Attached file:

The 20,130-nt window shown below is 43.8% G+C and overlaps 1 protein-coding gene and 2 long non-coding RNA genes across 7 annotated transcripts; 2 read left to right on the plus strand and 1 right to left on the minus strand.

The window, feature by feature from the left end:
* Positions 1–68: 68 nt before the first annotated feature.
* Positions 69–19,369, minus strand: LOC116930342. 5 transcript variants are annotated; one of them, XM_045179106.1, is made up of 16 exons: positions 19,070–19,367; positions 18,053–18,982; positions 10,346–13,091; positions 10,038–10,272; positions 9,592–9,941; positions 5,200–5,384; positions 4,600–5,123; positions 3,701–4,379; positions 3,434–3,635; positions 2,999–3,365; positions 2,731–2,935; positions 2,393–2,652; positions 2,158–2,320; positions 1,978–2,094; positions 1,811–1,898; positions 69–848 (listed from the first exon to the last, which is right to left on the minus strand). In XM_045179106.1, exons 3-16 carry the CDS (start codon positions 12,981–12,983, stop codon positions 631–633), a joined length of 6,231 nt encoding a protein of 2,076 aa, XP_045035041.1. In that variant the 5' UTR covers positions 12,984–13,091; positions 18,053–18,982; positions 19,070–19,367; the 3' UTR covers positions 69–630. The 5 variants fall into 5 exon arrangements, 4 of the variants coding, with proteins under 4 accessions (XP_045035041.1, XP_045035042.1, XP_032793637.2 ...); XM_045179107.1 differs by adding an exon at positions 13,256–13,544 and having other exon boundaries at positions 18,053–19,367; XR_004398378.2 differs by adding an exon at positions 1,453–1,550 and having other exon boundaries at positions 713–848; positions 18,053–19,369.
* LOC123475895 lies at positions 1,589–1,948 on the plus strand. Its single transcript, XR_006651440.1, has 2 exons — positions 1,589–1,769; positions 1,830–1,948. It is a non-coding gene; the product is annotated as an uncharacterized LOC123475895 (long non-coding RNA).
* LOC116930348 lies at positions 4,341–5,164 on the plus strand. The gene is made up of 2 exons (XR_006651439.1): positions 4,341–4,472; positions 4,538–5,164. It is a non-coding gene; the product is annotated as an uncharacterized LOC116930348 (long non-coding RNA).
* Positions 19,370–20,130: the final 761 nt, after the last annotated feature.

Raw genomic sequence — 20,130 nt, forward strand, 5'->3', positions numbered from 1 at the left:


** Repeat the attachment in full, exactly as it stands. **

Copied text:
The 20,130-nt window shown below is 43.8% G+C and overlaps 1 protein-coding gene and 2 long non-coding RNA genes across 7 annotated transcripts; 2 read left to right on the plus strand and 1 right to left on the minus strand.

The window, feature by feature from the left end:
* Positions 1–68: 68 nt before the first annotated feature.
* Positions 69–19,369, minus strand: LOC116930342. 5 transcript variants are annotated; one of them, XM_045179106.1, is made up of 16 exons: positions 19,070–19,367; positions 18,053–18,982; positions 10,346–13,091; positions 10,038–10,272; positions 9,592–9,941; positions 5,200–5,384; positions 4,600–5,123; positions 3,701–4,379; positions 3,434–3,635; positions 2,999–3,365; positions 2,731–2,935; positions 2,393–2,652; positions 2,158–2,320; positions 1,978–2,094; positions 1,811–1,898; positions 69–848 (listed from the first exon to the last, which is right to left on the minus strand). In XM_045179106.1, exons 3-16 carry the CDS (start codon positions 12,981–12,983, stop codon positions 631–633), a joined length of 6,231 nt encoding a protein of 2,076 aa, XP_045035041.1. In that variant the 5' UTR covers positions 12,984–13,091; positions 18,053–18,982; positions 19,070–19,367; the 3' UTR covers positions 69–630. The 5 variants fall into 5 exon arrangements, 4 of the variants coding, with proteins under 4 accessions (XP_045035041.1, XP_045035042.1, XP_032793637.2 ...); XM_045179107.1 differs by adding an exon at positions 13,256–13,544 and having other exon boundaries at positions 18,053–19,367; XR_004398378.2 differs by adding an exon at positions 1,453–1,550 and having other exon boundaries at positions 713–848; positions 18,053–19,369.
* LOC123475895 lies at positions 1,589–1,948 on the plus strand. Its single transcript, XR_006651440.1, has 2 exons — positions 1,589–1,769; positions 1,830–1,948. It is a non-coding gene; the product is annotated as an uncharacterized LOC123475895 (long non-coding RNA).
* LOC116930348 lies at positions 4,341–5,164 on the plus strand. The gene is made up of 2 exons (XR_006651439.1): positions 4,341–4,472; positions 4,538–5,164. It is a non-coding gene; the product is annotated as an uncharacterized LOC116930348 (long non-coding RNA).
* Positions 19,370–20,130: the final 761 nt, after the last annotated feature.

Raw genomic sequence — 20,130 nt, forward strand, 5'->3', positions numbered from 1 at the left: